As reported, Taylor, 49, has been living abroad for the past year with her family, working remotely from Paris and consulting with her team on design and creative aspects of the brand.
“After much soul-searching, I have decided I will not be resuming my position as creative director of Rebecca Taylor,” said Taylor. “I am extremely proud of the many successes achieved since founding the brand with my then business partner, Beth Bugdaycay. I have tremendous pride in the company I have built, and I have loved every minute of my professional and creative journey helping women feel fantastic. My travels this past year have convinced me, though, that it is time to expand my reach and explore new creative projects that will push my potential as a designer in new ways.”
She and Bugdaycay founded Rebecca Taylor in 1996, and grew it into an established contemporary label. Taylor built a loyal following for her feminine, floral printed and vintage-inspired fashion. The brand was acquired by Kellwood Co. and Sun Capital in 2011. Bugdaycay left her role as chief executive officer in 2015 and launched Foundrae, a fine jewelry company.
Janice Sullivan, brand president, said, “Rebecca has been a remarkable partner over the past four years. I admire her unique talent, dedication and artistic vision immensely. It is what has driven the growth of the brand. I feel honored to have worked with her closely and look forward to building on her legacy. I believe in the talented team that Rebecca has built, and I am confident they will continue to drive the brand forward while honoring Rebecca’s DNA.”
Taylor, who was reached in Granada, Spain, elaborated on what prompted her to resign from her position.
“I’m having the summer of my life,” said the designer, who’s been living abroad for the past year with her husband, 12-year-old twin daughters and 10-year-old son. After traveling throughout Europe this summer, they plan to return to Brooklyn on Aug. 19. “It’s been an incredible journey the last year,” she said, with visits to Italy, Croatia and Greece, among other places.
Taylor cited several reasons for stepping down.
“I’ve been in this industry for 25 years and counting,” she said. She said she once read a quote by Isabel Marant, who said fashion is a marathon, run as a sprint. “I just thought it was time to jog for a while or even go on an electric scooter, to slow the whole thing down. I love fashion and I will always love Rebecca Taylor and am in close contact with everybody there. I have never felt more energized about being creative. I’ve had so many ideas. I just feel like I’m recharging my batteries,” she said.
Asked if things changed since Sun Capital bought the company, Taylor, who will no longer have the rights to her name, said, “I’ve always worked like it was my business. I’ve always worked heart and soul and felt so passionate about the brand. The last four years with Janice have been really wonderful. We’ve had a really good run. There’s no extenuating circumstances. It’s time to see what’s next.”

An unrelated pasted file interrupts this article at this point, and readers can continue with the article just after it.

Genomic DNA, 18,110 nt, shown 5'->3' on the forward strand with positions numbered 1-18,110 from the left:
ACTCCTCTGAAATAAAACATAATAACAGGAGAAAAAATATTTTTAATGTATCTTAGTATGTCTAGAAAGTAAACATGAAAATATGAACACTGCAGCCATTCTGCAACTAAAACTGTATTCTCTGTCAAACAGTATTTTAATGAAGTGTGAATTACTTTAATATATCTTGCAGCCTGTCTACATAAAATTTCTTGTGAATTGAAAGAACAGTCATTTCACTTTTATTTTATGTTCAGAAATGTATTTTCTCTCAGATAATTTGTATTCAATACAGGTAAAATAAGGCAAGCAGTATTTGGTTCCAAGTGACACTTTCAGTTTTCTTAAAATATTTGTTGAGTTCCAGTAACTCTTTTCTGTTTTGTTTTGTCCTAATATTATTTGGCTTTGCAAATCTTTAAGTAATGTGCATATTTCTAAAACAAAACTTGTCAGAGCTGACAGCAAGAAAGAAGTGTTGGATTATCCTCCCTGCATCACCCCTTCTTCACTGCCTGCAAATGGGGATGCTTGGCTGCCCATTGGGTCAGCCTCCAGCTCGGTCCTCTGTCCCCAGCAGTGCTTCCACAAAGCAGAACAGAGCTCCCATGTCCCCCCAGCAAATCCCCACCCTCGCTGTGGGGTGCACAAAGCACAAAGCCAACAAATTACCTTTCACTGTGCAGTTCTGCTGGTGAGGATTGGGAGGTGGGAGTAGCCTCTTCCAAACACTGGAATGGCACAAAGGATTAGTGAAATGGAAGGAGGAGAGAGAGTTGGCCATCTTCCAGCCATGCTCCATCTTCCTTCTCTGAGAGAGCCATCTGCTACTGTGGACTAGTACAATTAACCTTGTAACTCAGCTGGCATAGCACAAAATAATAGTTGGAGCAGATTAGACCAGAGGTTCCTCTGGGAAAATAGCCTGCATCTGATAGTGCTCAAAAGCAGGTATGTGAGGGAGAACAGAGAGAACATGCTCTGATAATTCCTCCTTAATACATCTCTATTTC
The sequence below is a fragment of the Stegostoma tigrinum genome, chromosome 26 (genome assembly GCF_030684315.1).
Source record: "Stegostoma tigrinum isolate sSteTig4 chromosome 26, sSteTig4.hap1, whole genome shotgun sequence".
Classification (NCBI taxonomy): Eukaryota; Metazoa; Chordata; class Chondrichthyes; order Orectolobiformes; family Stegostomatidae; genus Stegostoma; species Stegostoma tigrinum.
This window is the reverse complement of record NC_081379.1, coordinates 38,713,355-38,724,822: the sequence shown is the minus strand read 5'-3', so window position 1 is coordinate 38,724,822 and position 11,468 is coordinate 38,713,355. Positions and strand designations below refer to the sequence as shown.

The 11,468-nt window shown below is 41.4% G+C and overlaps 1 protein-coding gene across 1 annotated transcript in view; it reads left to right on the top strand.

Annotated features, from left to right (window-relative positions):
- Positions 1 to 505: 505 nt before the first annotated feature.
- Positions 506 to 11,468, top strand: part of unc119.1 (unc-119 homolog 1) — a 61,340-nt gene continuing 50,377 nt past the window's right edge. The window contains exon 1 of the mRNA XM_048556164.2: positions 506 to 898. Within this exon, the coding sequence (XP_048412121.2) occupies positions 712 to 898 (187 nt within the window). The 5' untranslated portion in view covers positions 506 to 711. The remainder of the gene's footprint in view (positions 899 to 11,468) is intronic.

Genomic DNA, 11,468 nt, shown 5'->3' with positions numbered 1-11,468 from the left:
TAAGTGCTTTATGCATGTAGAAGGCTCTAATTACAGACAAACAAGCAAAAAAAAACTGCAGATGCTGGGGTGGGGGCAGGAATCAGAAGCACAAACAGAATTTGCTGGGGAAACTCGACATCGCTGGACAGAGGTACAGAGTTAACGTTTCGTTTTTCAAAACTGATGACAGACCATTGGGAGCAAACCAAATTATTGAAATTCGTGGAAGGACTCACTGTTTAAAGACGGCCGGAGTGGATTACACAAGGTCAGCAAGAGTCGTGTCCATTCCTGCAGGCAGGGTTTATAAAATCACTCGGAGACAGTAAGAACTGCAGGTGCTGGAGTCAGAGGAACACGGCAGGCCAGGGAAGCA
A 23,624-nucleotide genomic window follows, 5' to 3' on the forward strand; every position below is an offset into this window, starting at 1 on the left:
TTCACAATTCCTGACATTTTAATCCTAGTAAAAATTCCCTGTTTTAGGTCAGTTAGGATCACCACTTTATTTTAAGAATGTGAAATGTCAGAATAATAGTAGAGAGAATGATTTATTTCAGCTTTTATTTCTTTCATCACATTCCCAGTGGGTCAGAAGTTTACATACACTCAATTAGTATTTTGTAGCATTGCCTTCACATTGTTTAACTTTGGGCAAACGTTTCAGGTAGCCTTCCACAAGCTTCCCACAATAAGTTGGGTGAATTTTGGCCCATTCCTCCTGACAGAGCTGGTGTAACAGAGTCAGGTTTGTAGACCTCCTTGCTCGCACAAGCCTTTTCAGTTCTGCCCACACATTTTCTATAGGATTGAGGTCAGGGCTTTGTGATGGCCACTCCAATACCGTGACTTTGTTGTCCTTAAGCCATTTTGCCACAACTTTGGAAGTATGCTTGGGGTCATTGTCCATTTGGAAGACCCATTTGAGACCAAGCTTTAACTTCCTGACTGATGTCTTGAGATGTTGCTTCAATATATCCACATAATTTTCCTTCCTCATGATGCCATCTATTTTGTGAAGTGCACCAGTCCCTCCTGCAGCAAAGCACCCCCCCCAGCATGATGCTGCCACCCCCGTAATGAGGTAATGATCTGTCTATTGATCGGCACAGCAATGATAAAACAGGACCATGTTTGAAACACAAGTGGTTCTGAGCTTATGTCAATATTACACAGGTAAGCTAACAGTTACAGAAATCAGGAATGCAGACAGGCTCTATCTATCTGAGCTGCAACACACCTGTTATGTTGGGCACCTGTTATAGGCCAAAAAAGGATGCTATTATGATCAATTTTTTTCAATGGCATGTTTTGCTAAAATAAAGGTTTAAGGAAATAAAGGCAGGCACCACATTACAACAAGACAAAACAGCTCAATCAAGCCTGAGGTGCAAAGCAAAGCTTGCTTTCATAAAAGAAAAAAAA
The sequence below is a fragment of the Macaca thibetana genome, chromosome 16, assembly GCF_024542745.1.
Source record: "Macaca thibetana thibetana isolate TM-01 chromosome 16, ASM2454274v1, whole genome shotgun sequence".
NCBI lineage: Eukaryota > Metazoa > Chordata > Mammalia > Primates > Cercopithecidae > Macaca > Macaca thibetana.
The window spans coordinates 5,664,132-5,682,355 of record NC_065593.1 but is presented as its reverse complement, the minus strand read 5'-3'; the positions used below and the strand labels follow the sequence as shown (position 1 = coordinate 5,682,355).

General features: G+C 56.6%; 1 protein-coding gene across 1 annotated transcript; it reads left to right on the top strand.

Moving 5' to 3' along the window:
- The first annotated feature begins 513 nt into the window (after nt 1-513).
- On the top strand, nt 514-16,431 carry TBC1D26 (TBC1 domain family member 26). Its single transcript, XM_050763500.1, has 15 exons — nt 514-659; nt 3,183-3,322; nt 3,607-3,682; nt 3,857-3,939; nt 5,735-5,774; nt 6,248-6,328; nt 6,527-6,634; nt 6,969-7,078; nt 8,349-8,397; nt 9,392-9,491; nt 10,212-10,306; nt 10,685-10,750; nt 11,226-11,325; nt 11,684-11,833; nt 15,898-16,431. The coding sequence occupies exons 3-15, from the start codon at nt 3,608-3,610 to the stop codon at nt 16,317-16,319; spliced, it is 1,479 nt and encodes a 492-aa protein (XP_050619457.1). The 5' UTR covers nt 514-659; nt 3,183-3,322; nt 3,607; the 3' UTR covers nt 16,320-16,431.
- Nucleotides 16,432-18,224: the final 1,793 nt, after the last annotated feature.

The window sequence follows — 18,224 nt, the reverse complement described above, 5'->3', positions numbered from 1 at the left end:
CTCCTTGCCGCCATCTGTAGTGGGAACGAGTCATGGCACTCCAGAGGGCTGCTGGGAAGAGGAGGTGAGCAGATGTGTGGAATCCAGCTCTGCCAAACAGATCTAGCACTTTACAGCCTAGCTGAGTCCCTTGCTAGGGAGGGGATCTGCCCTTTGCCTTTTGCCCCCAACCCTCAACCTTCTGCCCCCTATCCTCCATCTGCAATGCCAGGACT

Taylor said she’s not sure what she’ll do going forward. “I have so many different interests and ideas. I love clothing, but I love design in general, whether it be jewelry, perfume or textiles,” she said. Taylor doesn’t see having a brand that makes one particular category that enticing. “It’s more about a lifestyle, a more edited selection of what women really need. Women want to feel great and cool and sophisticated,” she said. During her tenure, the brand expanded into the casual zone with La Vie, a collection of denim, Ts, tops and dresses.
“Beth and I built a wonderful company together. Women always responded to Rebecca Taylor,” said Taylor, who spent five years at Cynthia Rowley before launching her own label. Taylor’s designs earned her a nomination for the CFDA’s Perry Ellis Designer Award in 2000.
Taylor’s business has been busy on several fronts. Last fall, the brand launched Rebecca Taylor Rntd., a clothing subscription service, and this year introduced Tailored Rebecca Taylor, an elevated collection of suiting and separates. The company also partnered with The Surf Lodge, the hotel and restaurant, in Montauk, N.Y., to outfit the front of house staff for the 2019 season.
Discussing the current state of business, Sullivan, who plans to name a new creative director, said, “Current business is strong. We had a really nice spring/summer season.” She noted there was “a terrific pick-up” after a little rough period in February and March, which many vendors experienced. Taylor’s direct-to-consumer business is showing strong comps. Year-to-date, traffic is up 27 percent, and store sales are up 18 percent in their six freestanding U.S. stores. She also noted that the company’s La Vie casual collection, which has been exclusive to Nordstrom for the past two years, has been expanded to Bloomingdale’s and Saks Fifth Avenue. The Tailored Rebecca Taylor line, which is an exclusive to Nordstrom and online, had a “really successful launch,” she said. “Our fall looks really strong,” she said, noting that the rental subscription service exceeded expectations for the half.
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